Sleepless in Omaha: The Poetic Insomnia
David Prinz Hufford
I was sleepless one night in Omaha, but that was weeks ago. I also spent a week one night in Omaha, but I lived there many years. Unless you are a writer, you may not understand these time shifts.
Often it happens, but not often enough; the tireless incubus which drives the poet comes out, many times at night, and will not let him sleep. Some do not believe in inspiration; perhaps, they have never been inspired. But I have, and sometimes, it is a longing anguish, not just to say what needs to be said, but to say what cannot be said.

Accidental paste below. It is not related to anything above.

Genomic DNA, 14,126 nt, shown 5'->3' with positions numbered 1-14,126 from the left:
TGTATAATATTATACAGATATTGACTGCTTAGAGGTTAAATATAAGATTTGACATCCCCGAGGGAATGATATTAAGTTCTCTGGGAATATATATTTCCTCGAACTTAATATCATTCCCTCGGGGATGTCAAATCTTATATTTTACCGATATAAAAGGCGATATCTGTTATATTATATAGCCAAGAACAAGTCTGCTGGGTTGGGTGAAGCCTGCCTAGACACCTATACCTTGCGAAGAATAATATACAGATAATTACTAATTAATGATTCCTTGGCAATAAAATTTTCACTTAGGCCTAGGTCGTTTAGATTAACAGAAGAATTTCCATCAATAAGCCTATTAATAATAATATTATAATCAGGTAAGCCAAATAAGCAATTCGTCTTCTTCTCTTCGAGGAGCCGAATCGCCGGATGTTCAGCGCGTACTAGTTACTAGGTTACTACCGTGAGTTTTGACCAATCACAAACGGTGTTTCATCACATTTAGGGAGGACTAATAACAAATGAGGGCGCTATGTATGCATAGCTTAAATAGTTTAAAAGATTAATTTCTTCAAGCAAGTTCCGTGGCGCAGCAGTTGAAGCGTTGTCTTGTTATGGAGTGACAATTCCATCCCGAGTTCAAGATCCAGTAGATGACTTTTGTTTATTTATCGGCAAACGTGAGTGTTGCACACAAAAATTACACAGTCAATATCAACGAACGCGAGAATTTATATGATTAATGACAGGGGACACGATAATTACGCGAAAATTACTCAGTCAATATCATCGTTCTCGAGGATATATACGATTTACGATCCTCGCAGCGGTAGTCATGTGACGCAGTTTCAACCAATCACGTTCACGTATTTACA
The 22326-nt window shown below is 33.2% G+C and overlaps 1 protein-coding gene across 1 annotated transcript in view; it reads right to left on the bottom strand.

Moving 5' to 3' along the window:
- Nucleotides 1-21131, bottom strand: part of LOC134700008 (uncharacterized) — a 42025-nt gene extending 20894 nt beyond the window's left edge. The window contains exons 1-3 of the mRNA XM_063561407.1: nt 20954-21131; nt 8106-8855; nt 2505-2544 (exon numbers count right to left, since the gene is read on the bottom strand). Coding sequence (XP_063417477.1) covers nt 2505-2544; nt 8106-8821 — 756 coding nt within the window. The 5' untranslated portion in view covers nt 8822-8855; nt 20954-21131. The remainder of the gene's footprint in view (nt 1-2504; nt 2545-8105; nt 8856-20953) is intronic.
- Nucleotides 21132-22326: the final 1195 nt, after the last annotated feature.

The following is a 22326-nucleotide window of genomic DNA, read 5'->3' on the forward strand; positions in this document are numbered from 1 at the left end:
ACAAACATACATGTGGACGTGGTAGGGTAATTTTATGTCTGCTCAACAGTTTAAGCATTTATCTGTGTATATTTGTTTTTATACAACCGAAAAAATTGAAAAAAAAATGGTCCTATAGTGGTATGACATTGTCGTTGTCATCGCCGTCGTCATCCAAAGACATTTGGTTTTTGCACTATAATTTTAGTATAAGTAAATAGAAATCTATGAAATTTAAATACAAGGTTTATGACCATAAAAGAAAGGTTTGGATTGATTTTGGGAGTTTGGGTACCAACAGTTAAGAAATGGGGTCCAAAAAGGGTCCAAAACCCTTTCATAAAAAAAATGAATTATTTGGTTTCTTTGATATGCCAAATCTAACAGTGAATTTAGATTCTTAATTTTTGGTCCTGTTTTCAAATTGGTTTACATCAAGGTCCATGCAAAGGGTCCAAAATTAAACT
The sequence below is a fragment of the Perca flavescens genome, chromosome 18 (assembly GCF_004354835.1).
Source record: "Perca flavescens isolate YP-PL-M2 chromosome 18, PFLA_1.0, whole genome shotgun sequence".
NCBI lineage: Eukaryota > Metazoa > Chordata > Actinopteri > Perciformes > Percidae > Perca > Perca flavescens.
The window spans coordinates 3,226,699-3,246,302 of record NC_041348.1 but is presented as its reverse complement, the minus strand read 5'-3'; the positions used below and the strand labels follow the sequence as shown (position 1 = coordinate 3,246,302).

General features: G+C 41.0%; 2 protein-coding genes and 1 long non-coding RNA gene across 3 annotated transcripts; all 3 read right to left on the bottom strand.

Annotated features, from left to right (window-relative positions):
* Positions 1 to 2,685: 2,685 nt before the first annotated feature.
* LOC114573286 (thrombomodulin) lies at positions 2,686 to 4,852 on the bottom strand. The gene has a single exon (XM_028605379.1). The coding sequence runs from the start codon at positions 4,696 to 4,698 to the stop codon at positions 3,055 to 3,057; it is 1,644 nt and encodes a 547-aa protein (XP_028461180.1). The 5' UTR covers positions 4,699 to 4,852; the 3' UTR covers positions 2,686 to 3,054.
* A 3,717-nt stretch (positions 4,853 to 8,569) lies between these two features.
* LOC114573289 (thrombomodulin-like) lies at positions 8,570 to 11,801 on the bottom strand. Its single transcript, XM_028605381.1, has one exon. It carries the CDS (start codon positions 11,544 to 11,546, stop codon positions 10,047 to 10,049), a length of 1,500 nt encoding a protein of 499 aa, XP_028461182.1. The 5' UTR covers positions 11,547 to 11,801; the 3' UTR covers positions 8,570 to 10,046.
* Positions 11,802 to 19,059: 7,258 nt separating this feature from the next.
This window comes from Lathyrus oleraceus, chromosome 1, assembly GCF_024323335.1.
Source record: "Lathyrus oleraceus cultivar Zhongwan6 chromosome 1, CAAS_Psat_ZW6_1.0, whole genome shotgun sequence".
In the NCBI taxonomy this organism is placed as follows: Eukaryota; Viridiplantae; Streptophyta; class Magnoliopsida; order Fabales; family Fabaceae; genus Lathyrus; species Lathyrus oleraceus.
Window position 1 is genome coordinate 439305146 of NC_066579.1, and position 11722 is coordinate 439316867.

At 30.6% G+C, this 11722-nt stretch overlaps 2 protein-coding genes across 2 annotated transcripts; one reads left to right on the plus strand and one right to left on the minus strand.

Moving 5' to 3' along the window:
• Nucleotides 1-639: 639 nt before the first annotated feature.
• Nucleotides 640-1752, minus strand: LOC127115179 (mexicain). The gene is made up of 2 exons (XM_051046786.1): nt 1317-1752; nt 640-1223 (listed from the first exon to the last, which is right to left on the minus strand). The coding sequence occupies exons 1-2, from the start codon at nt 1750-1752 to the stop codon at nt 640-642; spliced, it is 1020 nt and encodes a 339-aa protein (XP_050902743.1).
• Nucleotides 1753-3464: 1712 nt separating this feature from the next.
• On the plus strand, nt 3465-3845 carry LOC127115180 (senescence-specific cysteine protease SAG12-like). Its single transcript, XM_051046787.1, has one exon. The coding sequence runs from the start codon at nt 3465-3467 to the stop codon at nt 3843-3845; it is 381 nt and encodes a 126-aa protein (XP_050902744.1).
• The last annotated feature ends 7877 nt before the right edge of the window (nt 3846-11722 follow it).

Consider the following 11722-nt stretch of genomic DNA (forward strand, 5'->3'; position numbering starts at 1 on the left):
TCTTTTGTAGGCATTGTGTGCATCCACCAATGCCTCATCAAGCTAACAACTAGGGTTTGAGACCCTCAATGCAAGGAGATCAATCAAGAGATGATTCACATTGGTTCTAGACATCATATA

I have had the opportunity at writers’ conferences, workshops, and retreats to observe others with this malady: the creature which comes out at night and will not let you sleep. I understand that de Maupassant had it, to the point of insomnia. This creature wants out and can have life only in inspiration or invention. Normal people may have it, but they go back to sleep. The inventor of the vacuum sweeper had it, so he got out of bed and drew the first design of what is now your modern convenience.
It is winter, and the creature in me needs the warmth of human association, from the waking souls who will not sleep, but who arise from a warm bed to let the emotional dog out, to what Camus called the “invincible summer,” and the excited creature acts like hope, acts like perpetual morning, and acts like love.